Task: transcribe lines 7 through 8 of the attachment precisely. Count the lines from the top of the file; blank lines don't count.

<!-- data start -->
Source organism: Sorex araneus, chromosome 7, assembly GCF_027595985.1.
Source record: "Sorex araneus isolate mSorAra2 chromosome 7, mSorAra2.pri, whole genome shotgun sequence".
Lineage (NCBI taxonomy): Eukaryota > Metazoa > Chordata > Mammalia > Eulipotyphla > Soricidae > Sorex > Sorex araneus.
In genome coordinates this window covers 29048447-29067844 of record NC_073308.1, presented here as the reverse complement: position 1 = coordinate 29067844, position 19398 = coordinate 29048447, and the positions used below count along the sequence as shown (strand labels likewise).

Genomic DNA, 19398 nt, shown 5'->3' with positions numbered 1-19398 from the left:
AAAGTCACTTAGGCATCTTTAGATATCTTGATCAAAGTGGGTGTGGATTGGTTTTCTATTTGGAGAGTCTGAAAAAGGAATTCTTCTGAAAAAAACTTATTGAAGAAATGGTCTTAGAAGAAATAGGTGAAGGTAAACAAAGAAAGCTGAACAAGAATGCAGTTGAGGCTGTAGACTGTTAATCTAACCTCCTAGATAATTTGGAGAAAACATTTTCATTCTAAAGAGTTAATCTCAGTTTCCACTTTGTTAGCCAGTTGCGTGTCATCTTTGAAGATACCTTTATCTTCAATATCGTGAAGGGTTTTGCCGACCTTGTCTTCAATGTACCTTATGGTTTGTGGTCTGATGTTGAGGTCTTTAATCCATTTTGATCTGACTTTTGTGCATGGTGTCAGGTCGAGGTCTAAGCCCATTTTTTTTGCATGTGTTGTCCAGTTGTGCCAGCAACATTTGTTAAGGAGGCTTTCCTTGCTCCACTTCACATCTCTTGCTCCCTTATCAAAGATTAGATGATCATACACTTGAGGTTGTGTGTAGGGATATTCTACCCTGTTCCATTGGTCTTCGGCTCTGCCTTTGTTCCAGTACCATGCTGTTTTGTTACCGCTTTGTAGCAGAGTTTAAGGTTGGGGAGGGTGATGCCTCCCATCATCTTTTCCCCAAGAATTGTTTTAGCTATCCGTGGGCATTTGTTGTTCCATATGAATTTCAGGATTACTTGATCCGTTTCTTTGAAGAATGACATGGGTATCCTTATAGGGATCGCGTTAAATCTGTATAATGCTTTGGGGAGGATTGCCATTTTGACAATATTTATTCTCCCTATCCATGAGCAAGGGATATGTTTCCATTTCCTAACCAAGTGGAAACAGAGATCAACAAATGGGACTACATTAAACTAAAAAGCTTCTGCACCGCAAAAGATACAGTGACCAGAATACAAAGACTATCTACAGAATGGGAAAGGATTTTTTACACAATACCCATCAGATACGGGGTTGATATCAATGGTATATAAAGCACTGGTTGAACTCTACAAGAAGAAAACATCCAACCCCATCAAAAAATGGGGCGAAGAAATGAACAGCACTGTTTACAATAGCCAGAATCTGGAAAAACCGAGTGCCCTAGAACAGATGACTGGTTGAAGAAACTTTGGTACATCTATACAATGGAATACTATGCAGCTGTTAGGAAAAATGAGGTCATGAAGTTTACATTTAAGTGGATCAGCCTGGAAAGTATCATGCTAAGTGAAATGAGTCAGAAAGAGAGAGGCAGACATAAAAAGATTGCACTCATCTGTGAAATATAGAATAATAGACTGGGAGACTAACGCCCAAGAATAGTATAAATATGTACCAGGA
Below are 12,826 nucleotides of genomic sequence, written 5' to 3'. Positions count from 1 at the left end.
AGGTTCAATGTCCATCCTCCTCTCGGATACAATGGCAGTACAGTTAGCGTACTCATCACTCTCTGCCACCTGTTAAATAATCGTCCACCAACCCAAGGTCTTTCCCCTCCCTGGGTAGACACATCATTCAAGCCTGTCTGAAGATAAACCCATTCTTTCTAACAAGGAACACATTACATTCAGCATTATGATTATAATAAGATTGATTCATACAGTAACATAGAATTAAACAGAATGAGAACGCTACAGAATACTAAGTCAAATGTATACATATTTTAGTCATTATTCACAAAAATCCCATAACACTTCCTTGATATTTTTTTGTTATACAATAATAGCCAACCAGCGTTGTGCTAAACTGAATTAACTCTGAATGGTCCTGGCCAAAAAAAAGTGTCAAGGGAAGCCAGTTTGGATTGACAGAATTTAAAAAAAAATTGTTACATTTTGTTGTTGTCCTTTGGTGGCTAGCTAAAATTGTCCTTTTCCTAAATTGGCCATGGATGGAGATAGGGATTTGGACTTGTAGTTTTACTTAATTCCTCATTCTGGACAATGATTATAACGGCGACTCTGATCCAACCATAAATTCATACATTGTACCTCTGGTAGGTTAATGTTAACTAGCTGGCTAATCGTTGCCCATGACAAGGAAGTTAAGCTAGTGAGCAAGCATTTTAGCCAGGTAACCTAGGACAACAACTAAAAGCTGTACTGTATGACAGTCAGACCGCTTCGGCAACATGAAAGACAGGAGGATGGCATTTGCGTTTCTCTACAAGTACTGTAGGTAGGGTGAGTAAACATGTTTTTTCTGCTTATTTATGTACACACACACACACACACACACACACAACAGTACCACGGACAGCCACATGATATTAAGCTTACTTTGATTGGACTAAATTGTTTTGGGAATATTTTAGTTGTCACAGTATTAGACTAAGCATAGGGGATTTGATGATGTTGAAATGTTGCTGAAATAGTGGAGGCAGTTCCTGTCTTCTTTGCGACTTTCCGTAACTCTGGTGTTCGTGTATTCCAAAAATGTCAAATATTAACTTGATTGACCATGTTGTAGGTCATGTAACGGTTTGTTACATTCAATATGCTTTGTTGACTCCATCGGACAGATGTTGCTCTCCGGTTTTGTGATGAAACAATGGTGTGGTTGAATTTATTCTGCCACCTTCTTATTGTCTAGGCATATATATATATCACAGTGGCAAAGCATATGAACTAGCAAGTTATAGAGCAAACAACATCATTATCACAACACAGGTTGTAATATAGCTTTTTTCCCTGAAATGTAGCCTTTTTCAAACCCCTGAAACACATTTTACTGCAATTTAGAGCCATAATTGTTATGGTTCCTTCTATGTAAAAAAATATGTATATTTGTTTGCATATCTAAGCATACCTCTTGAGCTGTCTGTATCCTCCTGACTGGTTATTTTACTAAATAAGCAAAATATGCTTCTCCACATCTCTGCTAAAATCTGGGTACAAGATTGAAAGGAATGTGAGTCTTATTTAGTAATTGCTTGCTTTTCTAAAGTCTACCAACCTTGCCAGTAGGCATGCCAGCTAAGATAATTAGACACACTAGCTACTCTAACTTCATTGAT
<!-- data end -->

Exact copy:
Below are 12,826 nucleotides of genomic sequence, written 5' to 3'. Positions count from 1 at the left end.
AGGTTCAATGTCCATCCTCCTCTCGGATACAATGGCAGTACAGTTAGCGTACTCATCACTCTCTGCCACCTGTTAAATAATCGTCCACCAACCCAAGGTCTTTCCCCTCCCTGGGTAGACACATCATTCAAGCCTGTCTGAAGATAAACCCATTCTTTCTAACAAGGAACACATTACATTCAGCATTATGATTATAATAAGATTGATTCATACAGTAACATAGAATTAAACAGAATGAGAACGCTACAGAATACTAAGTCAAATGTATACATATTTTAGTCATTATTCACAAAAATCCCATAACACTTCCTTGATATTTTTTTGTTATACAATAATAGCCAACCAGCGTTGTGCTAAACTGAATTAACTCTGAATGGTCCTGGCCAAAAAAAAGTGTCAAGGGAAGCCAGTTTGGATTGACAGAATTTAAAAAAAAATTGTTACATTTTGTTGTTGTCCTTTGGTGGCTAGCTAAAATTGTCCTTTTCCTAAATTGGCCATGGATGGAGATAGGGATTTGGACTTGTAGTTTTACTTAATTCCTCATTCTGGACAATGATTATAACGGCGACTCTGATCCAACCATAAATTCATACATTGTACCTCTGGTAGGTTAATGTTAACTAGCTGGCTAATCGTTGCCCATGACAAGGAAGTTAAGCTAGTGAGCAAGCATTTTAGCCAGGTAACCTAGGACAACAACTAAAAGCTGTACTGTATGACAGTCAGACCGCTTCGGCAACATGAAAGACAGGAGGATGGCATTTGCGTTTCTCTACAAGTACTGTAGGTAGGGTGAGTAAACATGTTTTTTCTGCTTATTTATGTACACACACACACACACACACACACACAACAGTACCACGGACAGCCACATGATATTAAGCTTACTTTGATTGGACTAAATTGTTTTGGGAATATTTTAGTTGTCACAGTATTAGACTAAGCATAGGGGATTTGATGATGTTGAAATGTTGCTGAAATAGTGGAGGCAGTTCCTGTCTTCTTTGCGACTTTCCGTAACTCTGGTGTTCGTGTATTCCAAAAATGTCAAATATTAACTTGATTGACCATGTTGTAGGTCATGTAACGGTTTGTTACATTCAATATGCTTTGTTGACTCCATCGGACAGATGTTGCTCTCCGGTTTTGTGATGAAACAATGGTGTGGTTGAATTTATTCTGCCACCTTCTTATTGTCTAGGCATATATATATATCACAGTGGCAAAGCATATGAACTAGCAAGTTATAGAGCAAACAACATCATTATCACAACACAGGTTGTAATATAGCTTTTTTCCCTGAAATGTAGCCTTTTTCAAACCCCTGAAACACATTTTACTGCAATTTAGAGCCATAATTGTTATGGTTCCTTCTATGTAAAAAAATATGTATATTTGTTTGCATATCTAAGCATACCTCTTGAGCTGTCTGTATCCTCCTGACTGGTTATTTTACTAAATAAGCAAAATATGCTTCTCCACATCTCTGCTAAAATCTGGGTACAAGATTGAAAGGAATGTGAGTCTTATTTAGTAATTGCTTGCTTTTCTAAAGTCTACCAACCTTGCCAGTAGGCATGCCAGCTAAGATAATTAGACACACTAGCTACTCTAACTTCATTGAT